Monday, October 05, 2009

Tim Keller compromising the Gospel

It seems that Tim Keller, a poster child of the Calvinist Resurgence, has came back from a conference held at Willow Creek, and blogged about how he appreciates "The 'Kingly' Willow Creek Conference". Using John Frame's "tri-perspectivalism", Keller states that Willow Creek has a "kingly" emphasis, Reformed churches have a "prophetic" emphasis, while Emerging churches have a "priestly" emphasis.

In response, Rick Phillips has responded to Keller's post in an irenic tone on the Reformation21 site here. Phillips asked the pertinent question:

Did one of the founders of the Gospel Coalition (of which I, like many of us at Ref 21, am a member) really just suggest that gospel clarity is non-essential to a church? (Bold added)

I would like to offer some additional thoughts on the matter; readers can read Phillips excellent response to Keller at the Reformation21 blog post.

In response to Keller's ecumenical post, the question we should ask ourselves is: What defines a true church? According to the Reformed tradition [It can be shown in Calvin's Institutes also but I do not feel like searching for the reference], a biblical church is defined by three essential marks: The pure preaching of the Word, the proper administration of the sacraments, and the exercise of church discipline. Before being mushy about the greatness of different "churches" and their different emphasis, do these churches first qualify as true churches?

With regards to sound doctrine, let us be as maganimous as possible. I can grant for the sake of argument that pure preaching refers to getting the Gospel correct, and that only. After all, since the whole idea is about being Gospel-centered, shouldn't this be the main emphasis? So how would the churches mentioned grade based merely on this one criteria?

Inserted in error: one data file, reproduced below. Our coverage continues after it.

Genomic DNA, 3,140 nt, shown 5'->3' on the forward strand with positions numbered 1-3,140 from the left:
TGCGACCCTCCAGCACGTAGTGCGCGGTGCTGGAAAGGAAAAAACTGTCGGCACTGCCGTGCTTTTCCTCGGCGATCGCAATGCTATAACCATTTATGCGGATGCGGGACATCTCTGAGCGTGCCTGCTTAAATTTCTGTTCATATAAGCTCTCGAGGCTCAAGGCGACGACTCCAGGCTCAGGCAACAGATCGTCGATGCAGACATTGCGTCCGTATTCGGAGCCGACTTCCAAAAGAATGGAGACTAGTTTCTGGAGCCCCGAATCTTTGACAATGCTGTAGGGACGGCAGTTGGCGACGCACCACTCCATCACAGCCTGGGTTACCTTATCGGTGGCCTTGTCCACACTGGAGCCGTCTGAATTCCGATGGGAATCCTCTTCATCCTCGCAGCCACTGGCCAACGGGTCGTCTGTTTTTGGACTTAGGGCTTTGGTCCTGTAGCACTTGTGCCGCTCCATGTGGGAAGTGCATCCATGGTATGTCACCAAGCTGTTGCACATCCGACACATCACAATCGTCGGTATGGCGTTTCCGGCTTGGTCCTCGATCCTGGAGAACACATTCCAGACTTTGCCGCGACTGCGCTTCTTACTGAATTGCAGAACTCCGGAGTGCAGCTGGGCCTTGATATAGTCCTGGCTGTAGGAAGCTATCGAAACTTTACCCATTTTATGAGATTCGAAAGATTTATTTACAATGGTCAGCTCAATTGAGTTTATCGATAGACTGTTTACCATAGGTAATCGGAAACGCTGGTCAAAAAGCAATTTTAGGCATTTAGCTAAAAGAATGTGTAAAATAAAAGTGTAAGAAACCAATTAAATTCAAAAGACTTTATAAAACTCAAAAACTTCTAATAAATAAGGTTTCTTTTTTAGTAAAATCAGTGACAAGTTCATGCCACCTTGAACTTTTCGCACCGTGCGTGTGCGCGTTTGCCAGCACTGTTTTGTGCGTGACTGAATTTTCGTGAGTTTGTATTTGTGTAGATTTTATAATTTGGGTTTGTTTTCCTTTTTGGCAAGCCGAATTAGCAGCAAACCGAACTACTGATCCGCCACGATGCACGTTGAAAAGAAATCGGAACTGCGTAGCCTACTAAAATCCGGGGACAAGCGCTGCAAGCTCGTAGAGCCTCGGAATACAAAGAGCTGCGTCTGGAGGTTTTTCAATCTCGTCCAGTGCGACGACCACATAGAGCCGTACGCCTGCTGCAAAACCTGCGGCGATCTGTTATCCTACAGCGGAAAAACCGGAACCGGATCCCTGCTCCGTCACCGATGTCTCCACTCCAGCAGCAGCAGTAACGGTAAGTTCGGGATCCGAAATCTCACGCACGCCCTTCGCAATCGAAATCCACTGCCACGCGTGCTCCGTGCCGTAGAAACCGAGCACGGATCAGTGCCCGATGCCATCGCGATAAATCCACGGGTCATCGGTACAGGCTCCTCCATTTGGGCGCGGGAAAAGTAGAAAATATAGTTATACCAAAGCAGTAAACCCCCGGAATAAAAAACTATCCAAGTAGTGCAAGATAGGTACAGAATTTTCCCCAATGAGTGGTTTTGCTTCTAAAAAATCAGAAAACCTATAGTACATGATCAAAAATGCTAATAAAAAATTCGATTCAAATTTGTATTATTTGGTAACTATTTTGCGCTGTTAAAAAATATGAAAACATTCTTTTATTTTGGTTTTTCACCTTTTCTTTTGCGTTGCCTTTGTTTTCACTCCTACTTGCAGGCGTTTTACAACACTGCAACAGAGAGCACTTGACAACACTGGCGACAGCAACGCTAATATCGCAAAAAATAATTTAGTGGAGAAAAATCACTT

The Emerging churches, and most definitely the Emergent churches will automatically fail the test. There are many examples of Emergents denying the Gospel outright, with the most recent case being that of Rob Bell. Instead of the biblical Gospel which proclaims the wrath of God against sinners, and the necessity of repentance from sin and belief in Jesus Christ as the only way of salvation, the Gospel is painted as social justice and ushering in "a new creation", or whatever liberal nonsense that can be recycled by the latest guru in the Emerging Movement.

Willow Creek church unfortunately fails the grade as well. A Gospel message without the depravity and wickedness of Man, the wrath of God against sinners, the necessity for sinners to repent and turn from their life of sin, the command to be holy as God is holy etc etc is NOT a biblical Gospel. Instead of preaching the biblical Gospel, Willow Creek through their seeker-sensitivity are only interested in reaching "unchurched Harry and Mary" through meeting their felt-needs. If a gospel, it is the "Gospel of Pelagius"; even Rome does not officially sink to that level.

So therefore, based upon the New [Evangelical] Calvinist idea of Gospel-centeredness, the churches mentioned by Keller (besides the Reformed churches), have all failed the test of being a true church. Such being the case, what kind of "kingly" and "priestly" ministry can false churches have?

Dr. Phillips has called Keller to task for implying that Gospel clarity is non-essential to a church. This is in fact the best reading of Keller's endorsement not only of Willow Creek (which is bad enough), but Emerging churches. I will go further to say that Keller's endorsement of such "churches" as being legitimate churches implies that the Gospel itself is non essential to a church. Is this what the "Calvinist Resurgence" is all about; that the Gospel is not essential to a church!?

[HT: BiblicalThought]

2 comments:

Beng said...

Book 4 Chapter 1 Section 9:

Hence the form of the Church appears and stands forth conspicuous to our view. Wherever we see the word of God sincerely preached and heard, wherever we see the sacraments administered according to the institution of Christ, there we cannot have any doubt that the Church of God has some existence, since his promise cannot fail, "Where two or three are gathered together in my name, there am I in the midst of them" (Mt. 18:20).

PuritanReformed said...

SB:

thanks for the reference in Calvin's Institutes.